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URMC / Labs / Bennetto Lab / Projects / Past Projects / Visual Processing in Autism Spectrum Disorders - Currently Enrolling

Visual Processing in Autism Spectrum Disorders

Project Collaborator:

Dr. Duje Tadin

Illutration of Visual Processing

 

How do children and adolescents see different things in the world around them? There is so much visual information in the world and our brains work to efficiently process what is most important. Our brains are tuned to process different types of images with varying levels of precision, which helps us see what is necessary and filter out what is not. Previous research suggests that children with autism may have difficulty processing faces, but that they may show a strength in processing other types of visual information.

In this study, we are investigating how different images are processed and what features of the images are important for optimal perception. This will help us understand what is visually most important, and what might be different in autism.

We use computer game-like tasks, with different types of images (like the ones seen below) and are interested in how children’s visual judgments of these images are different depending upon what the image looks like. We also investigate individuals' viewing patterns of these images by using eye tracking technology. This research will provide clues into how different people respond to different images. It will also help us understand how the way we see the world is related to some of the social communication challenges in children with autism.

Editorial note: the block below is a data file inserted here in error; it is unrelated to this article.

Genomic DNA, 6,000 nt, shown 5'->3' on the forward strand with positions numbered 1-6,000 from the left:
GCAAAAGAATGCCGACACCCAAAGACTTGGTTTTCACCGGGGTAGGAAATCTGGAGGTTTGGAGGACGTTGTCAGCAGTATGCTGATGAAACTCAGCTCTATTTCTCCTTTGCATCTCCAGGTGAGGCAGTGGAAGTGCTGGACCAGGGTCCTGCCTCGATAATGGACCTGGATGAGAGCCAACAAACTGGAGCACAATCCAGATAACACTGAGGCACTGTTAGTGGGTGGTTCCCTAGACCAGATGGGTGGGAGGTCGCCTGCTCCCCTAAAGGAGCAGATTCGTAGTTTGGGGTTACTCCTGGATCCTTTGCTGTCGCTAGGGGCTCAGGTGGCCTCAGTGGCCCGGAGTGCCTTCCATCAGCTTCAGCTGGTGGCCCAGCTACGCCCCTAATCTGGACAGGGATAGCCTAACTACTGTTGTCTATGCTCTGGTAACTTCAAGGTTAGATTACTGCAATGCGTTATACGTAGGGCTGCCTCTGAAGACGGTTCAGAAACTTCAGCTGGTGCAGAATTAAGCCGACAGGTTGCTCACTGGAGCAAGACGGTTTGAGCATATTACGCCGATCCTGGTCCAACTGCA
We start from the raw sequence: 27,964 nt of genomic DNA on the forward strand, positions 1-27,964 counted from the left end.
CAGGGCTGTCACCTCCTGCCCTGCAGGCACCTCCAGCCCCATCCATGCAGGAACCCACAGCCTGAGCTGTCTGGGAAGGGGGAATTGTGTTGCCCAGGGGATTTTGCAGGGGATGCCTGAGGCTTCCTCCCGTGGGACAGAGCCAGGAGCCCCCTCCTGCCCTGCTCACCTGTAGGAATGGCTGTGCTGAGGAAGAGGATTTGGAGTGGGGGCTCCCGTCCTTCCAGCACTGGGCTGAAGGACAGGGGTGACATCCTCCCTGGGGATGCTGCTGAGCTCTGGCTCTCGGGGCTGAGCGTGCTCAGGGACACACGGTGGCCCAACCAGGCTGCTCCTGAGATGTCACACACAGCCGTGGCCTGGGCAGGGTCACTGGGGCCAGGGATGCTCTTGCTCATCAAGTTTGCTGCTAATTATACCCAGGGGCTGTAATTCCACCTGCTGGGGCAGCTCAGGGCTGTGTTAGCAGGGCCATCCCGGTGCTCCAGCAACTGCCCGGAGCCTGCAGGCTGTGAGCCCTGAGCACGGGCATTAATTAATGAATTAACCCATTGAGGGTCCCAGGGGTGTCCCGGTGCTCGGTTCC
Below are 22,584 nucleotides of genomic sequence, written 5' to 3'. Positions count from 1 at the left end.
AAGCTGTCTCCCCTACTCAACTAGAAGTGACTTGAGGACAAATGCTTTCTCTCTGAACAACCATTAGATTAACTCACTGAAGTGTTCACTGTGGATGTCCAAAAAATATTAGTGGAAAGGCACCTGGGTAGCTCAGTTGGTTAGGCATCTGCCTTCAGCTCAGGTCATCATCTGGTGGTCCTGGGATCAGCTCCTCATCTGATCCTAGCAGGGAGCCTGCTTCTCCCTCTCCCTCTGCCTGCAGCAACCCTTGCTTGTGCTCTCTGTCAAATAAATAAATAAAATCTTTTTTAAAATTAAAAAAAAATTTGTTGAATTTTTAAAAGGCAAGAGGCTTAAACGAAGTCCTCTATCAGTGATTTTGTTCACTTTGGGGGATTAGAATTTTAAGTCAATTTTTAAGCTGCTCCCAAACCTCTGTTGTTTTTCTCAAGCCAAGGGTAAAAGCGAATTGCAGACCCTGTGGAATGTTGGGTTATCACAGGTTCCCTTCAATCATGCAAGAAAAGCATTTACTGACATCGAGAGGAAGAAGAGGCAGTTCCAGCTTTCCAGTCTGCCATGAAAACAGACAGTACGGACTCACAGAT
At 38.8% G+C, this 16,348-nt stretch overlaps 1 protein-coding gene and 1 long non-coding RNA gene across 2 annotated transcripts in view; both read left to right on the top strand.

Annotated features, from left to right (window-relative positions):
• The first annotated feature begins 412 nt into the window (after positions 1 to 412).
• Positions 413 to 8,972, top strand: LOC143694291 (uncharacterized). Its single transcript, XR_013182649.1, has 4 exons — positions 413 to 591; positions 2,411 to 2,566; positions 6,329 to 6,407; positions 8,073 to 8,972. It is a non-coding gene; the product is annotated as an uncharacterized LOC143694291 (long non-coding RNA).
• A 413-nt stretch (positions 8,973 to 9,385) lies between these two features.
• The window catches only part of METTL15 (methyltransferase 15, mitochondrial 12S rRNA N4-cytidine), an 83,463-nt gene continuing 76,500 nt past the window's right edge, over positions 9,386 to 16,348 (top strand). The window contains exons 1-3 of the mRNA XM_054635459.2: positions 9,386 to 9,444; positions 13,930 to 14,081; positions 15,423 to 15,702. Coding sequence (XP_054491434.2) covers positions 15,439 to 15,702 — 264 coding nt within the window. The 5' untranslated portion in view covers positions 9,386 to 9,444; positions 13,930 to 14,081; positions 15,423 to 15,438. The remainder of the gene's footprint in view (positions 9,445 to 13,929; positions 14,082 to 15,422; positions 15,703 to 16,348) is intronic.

high contrast stimulusFace stimulus

Examples of images that children look at on the computer. Left: Participants decide the direction that they see the stripes moving. The stripes stay on the screen for different amounts of time and we are looking at how long they need to remain on the screen for children to reliably be able to determine the direction of motion. One previous study found that children with autism showed a two-fold advantage for the high contrast moving images. This means that children with autism needed the image to remain on the screen for a much shorter time, compared to typically developing children, to reliably determine the direction of motion. Right: Participants are shown an image of a face for a very short period of time. Then, they must identify the face they just saw from four different choices. Previous research suggests typical adults have specific viewing patterns that maximize face identification. We are interested in where individuals with autism look when viewing faces and how those viewing patterns affect face identification abilities

This study is being funded by the National Institutes of Health (NIH).

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